A vintage aluminum Christmas tree

An aluminum Christmas tree is a type of artificial Christmas tree that was popular in the United States from 1958 until about the mid-1960s. As its name suggests, the tree is made of aluminum, featuring foil needles and illumination from below via a rotating color wheel.

The aluminum Christmas tree was used as a symbol of the commercialization of Christmas in the 1965 television special, A Charlie Brown Christmas, which discredited its suitability as a holiday decoration. By the mid-2000s aluminum trees found a secondary market online, often selling for high premiums. The trees have also appeared in museum collections.



Aluminum trees have been said to be the first artificial Christmas trees that were not green in color.[1] It is more accurate to say that aluminum Christmas trees were the first nongreen Christmas trees commercially successful on a grand scale. Long before aluminum Christmas trees were commercially available at least by the late 19th century, white "Christmas trees" were made at home by wrapping strips of cotton batting around leafless branches, making what appeared to be snow-laden trees that stayed white in the home. These non-green trees made perfect displays for ornaments and dropped no needles. After Christmas, the cotton was unwrapped and stored with the ornaments for the next year while the branches were burnt or otherwise discarded. Flocked trees, real or artificial, to which flocking was applied became fashionable for the wealthy during the 1930s and have been commercially available since. A 1937 issue of Popular Science advocated spraying aluminum paint using an insect spray gun to coat Christmas trees causing it to appear as if "fashioned of molten silver".[2]

Aluminum Christmas trees were first commercially manufactured sometime around 1955, remained popular into the 1960s, and were manufactured into the 1970s.[3][4] The trees were first manufactured by Modern Coatings, Inc. of Chicago.[4][5] Between 1959 and 1969, the bulk of aluminum Christmas trees were produced in Manitowoc, Wisconsin, by the Aluminum Specialty Company;[6][5] in that decade the company produced more than one million aluminum trees.[4] At the time they were produced in Manitowoc the trees, including the company's flagship product the "Evergleam", retailed for $25 and wholesaled for $11.25.[4]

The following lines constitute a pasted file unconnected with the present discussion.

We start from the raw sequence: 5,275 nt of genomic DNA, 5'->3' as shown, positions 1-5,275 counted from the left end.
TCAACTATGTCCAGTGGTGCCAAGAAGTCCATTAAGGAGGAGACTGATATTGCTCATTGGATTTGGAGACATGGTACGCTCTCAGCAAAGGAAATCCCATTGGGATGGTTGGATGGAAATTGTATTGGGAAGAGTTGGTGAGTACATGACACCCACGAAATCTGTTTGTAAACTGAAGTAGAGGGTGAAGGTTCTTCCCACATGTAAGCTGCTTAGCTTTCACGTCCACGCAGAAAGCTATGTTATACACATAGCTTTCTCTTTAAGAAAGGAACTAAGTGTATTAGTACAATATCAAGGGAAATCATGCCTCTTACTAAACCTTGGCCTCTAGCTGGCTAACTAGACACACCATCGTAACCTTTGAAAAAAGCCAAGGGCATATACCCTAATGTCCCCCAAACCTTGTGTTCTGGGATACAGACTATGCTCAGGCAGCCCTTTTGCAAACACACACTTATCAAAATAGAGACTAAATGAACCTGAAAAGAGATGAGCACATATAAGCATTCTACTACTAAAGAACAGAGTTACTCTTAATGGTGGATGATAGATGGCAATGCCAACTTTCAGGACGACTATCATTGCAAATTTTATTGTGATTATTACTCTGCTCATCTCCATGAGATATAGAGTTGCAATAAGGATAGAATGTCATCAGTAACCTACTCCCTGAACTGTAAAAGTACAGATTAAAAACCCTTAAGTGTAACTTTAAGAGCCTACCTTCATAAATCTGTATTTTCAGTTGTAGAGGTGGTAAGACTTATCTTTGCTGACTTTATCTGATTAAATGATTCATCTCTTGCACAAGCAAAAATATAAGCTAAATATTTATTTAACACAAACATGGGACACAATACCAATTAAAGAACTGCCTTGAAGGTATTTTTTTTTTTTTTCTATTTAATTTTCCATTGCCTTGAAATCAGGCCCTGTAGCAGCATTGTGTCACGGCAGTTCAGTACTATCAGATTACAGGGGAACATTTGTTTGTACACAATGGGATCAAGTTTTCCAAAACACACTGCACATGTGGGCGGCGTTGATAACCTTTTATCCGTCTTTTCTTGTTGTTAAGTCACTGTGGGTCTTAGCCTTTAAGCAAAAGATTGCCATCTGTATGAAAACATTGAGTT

An aluminum Christmas tree on display in Washington state

During the 1960s, the aluminum Christmas tree enjoyed its most popular period of usage.[1] As the mid-1960s passed, the aluminum Christmas tree began to fall out of favor, with many thrown away or relegated to basements and attics.[3][7] The airing of A Charlie Brown Christmas in 1965 has been credited with ending the era of the aluminum tree,[4][6][7] and by 1967 their time had almost completely passed.[8]

At the height of the aluminum tree's popularity, the trees were sold in the Sears catalog.[7]

Whether you decorate with blue or red balls . . . or use the tree without ornaments - this exquisite tree is sure to be the talk of your neighborhood. High luster aluminum gives a dazzling brilliance. Shimmering silvery branches are swirled and tapered to a handsome realistic fullness. It's really durable . . needles are glued and mechanically locked on. Fireproof . . you can use it year after year.

— Sears, 1963 Christmas Book[9]


1960s tree in the collection of The Children's Museum of Indianapolis

By 1989, it was not uncommon to find aluminum Christmas trees for sale in yard sales or at estate sales being sold for as little as 25 cents.[8] In recent years the aluminum Christmas tree has seen a re-emergence in popularity. Collectors began buying and selling the trees, especially on online auction web sites.[3] A rare 7-foot-tall (2.1 m) pink aluminum Christmas tree sold on the Internet for $3,600 in 2005.[3]


Many aluminum trees utilized a rotating color wheel which projected colored light up through the tree from the floor.

Aluminum Christmas trees consisted of aluminum branches attached to a wooden or aluminum central pole.[1] The central pole had holes drilled into at angles so when the aluminum foil branches were attached they formed a tree shape.[4] The foil branches had woven aluminum "needles" as well.[8] Each tree took about 15 minutes to assemble.[4]